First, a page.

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The award
MSci

How long you will study
- 4 years

Domestic course fees
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How you will study
full-time

Course starts
September

International course fees
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All study options

About Forensic Science at University of Kent

At Kent, you study all aspects of forensic science, developing scientific and analytical skills. We create ‘crime scenes’ - including using our brand new crime scene house - for you to examine and conduct ‘major incident’ exercises, where you react in real time to an unfolding event. We also demonstrate how your forensic skills can be used within archaeology and in the food and pharmaceutical industries.

This programme is fully accredited by The Chartered Society of Forensic Sciences. All students on the programme are offered free student membership for the duration of their degree.

Our degree programme

In your first year, you get to grips with the broad base of knowledge on which forensic science is built, including biochemistry, drug chemistry, and ballistics. You also develop your investigative and laboratory skills.

In your second and third years, you expand your knowledge to cover analytical chemistry, forensic archaeology, digital forensics, fires and explosions, and firearms. You also study criminal law (taught by Kent’s highly ranked Law School) and are trained in forensic expert witness skills. In certain modules, you are taught by industry specialists.

In the final year of your MSci programme, you develop your skills and knowledge further by undertaking a research project and exploring how to develop an idea into a fully worked-up research proposal.

If you do not have the grades for direct entry on to the Forensic Science MSci, you can take Forensic Science with a Foundation Year. It is also possible to take the three-year Forensic Science BSc (Hons).

Year in industry

Many students choose to take a year in industry. You don’t have to make a decision before you enrol at Kent but certain conditions apply: see Forensic Science with a Year in Industry.

Study resources

We recently invested £10 million in our laboratories and improved our general study spaces. Facilities to support forensic science include:

  • dedicated ballistics and firearms kit
  • scene-of-crime facilities that allow you to apply the theory of crime scenes, evidence recovery and fingerprinting
  • a document examination instrument used in the detection of forged documents
  • a full analytical suite for forensic chemical analysis, including:
    • Gas Chromatography – Mass Spectrometry (GC-MS)
    • High-Performance Liquid Chromatography (HPLC)
    • Atomic Absorption Spectrometry (AAS)
    • Raman Spectrometry
    • Fourier Transform Infra-Red Spectrometry (FTIR)
    • Scanning Electron Microscopy (SEM).
Extra activities

The School of Physical Sciences is home to an international scientific community of forensic science, chemistry, physics and astronomy students. Numerous formal and informal opportunities for discussion make it easy to participate in the academic life of the School. All students have an academic adviser and we also run a peer mentoring scheme.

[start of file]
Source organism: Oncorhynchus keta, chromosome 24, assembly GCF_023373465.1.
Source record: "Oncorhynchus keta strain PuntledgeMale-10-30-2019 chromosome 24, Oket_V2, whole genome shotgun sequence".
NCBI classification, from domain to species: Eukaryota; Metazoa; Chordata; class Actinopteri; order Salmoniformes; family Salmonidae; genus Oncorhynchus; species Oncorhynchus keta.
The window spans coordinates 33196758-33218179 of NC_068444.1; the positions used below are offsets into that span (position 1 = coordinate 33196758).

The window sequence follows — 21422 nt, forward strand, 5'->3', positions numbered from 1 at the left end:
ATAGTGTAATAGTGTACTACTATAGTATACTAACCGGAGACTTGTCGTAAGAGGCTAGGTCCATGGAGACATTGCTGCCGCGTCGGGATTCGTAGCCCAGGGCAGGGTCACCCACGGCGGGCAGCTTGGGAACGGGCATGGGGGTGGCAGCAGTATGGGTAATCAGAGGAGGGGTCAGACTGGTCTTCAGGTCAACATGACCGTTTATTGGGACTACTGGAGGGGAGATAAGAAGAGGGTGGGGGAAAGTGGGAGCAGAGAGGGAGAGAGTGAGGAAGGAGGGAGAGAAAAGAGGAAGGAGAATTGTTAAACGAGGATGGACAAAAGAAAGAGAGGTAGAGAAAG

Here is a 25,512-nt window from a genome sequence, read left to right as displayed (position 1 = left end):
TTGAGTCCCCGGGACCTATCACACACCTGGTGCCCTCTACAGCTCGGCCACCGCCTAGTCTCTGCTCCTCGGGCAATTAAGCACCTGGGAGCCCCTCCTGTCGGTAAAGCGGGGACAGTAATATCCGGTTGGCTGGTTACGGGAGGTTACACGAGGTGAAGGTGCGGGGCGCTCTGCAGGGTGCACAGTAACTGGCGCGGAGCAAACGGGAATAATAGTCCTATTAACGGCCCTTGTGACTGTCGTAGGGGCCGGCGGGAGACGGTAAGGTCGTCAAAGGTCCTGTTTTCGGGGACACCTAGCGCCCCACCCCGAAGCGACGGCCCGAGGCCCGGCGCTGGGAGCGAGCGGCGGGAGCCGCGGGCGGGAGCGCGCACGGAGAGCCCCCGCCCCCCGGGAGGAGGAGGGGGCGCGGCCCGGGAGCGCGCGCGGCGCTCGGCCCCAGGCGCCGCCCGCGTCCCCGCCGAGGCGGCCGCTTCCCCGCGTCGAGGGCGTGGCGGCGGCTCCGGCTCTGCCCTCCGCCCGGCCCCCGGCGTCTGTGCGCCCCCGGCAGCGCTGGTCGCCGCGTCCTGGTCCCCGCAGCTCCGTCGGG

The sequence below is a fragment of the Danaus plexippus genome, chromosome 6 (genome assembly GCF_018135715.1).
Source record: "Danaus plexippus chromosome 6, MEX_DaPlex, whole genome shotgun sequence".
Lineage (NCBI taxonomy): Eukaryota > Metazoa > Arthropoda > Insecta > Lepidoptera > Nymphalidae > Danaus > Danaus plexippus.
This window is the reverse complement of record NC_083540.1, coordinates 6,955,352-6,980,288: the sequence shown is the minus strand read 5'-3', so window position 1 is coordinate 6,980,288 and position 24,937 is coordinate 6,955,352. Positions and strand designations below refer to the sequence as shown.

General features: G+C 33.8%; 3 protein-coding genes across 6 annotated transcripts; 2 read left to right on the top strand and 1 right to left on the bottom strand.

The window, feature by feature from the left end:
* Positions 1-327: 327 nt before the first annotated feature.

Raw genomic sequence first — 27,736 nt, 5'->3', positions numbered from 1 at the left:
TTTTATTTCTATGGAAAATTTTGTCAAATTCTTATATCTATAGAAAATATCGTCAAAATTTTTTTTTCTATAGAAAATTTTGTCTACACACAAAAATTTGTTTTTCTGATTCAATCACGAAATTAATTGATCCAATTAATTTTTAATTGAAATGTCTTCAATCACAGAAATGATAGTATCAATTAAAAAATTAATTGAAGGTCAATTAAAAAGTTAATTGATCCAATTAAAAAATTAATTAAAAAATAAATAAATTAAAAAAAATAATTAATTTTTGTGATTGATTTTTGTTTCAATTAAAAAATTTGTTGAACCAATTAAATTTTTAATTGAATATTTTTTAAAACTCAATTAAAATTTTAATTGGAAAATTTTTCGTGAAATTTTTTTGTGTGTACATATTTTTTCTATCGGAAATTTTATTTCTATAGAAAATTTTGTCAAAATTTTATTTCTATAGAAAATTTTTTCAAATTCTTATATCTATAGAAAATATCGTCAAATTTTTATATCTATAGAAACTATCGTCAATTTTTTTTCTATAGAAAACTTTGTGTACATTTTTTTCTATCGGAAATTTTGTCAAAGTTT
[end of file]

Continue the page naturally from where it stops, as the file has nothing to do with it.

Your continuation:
You are encouraged to participate in conferences and professional events to build up your knowledge of the science community and enhance your professional development. The School also works collaboratively with business partners, which allows you to see how our research influences current practice.

You can also take part in:

  • the School’s Physical Sciences Colloquia, a popular series of talks given by internal and external experts on relevant and current topics
  • the student-run Forensic Science Society, which organises talks with top industry professionals, practical demonstrations and social events
Professional network

All students are offered free membership of The Chartered Society of Forensic Sciences.

The School of Physical Sciences also has links with:

  • the Home Office
  • the Forensic Explosives Laboratory
  • forensic science services
  • local health authorities
  • biotechnology, chemical and pharmaceutical companies in the UK and Europe
  • Interpol.

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Study options for this course

Entry requirements

Entry requirements

Applicants should hold a 2.1 at undergraduate level and a Merit at Master's level in a relevant discipline, from a UK or other approved university and/or equivalent. You must submit a research proposal of approximately 1,500 words on your intended topic.

All applicants are considered on an individual basis and additional qualifications, and professional qualifications and experience will also be taken into account when considering applications.

International students

Please see our International Student website for entry requirements by country and other relevant information for your country.

Meet our staff in your country

For more advice about applying to Kent, you can meet our staff at a range of international events.

English language entry requirements

The University requires all non-native speakers of English to reach a minimum standard of proficiency in written and spoken English before beginning a postgraduate degree. Certain subjects require a higher level.

For detailed information see our English language requirements web pages.

Need help with English?

Please note that if you are required to meet an English language condition, we offer a number of pre-sessional courses in English for Academic Purposes through Kent International Pathways.

Postgraduate pathways and pre-masters at other institutions

If you do not meet the entry requirements for this course then consider one of these postgraduate preparation courses from another institution:

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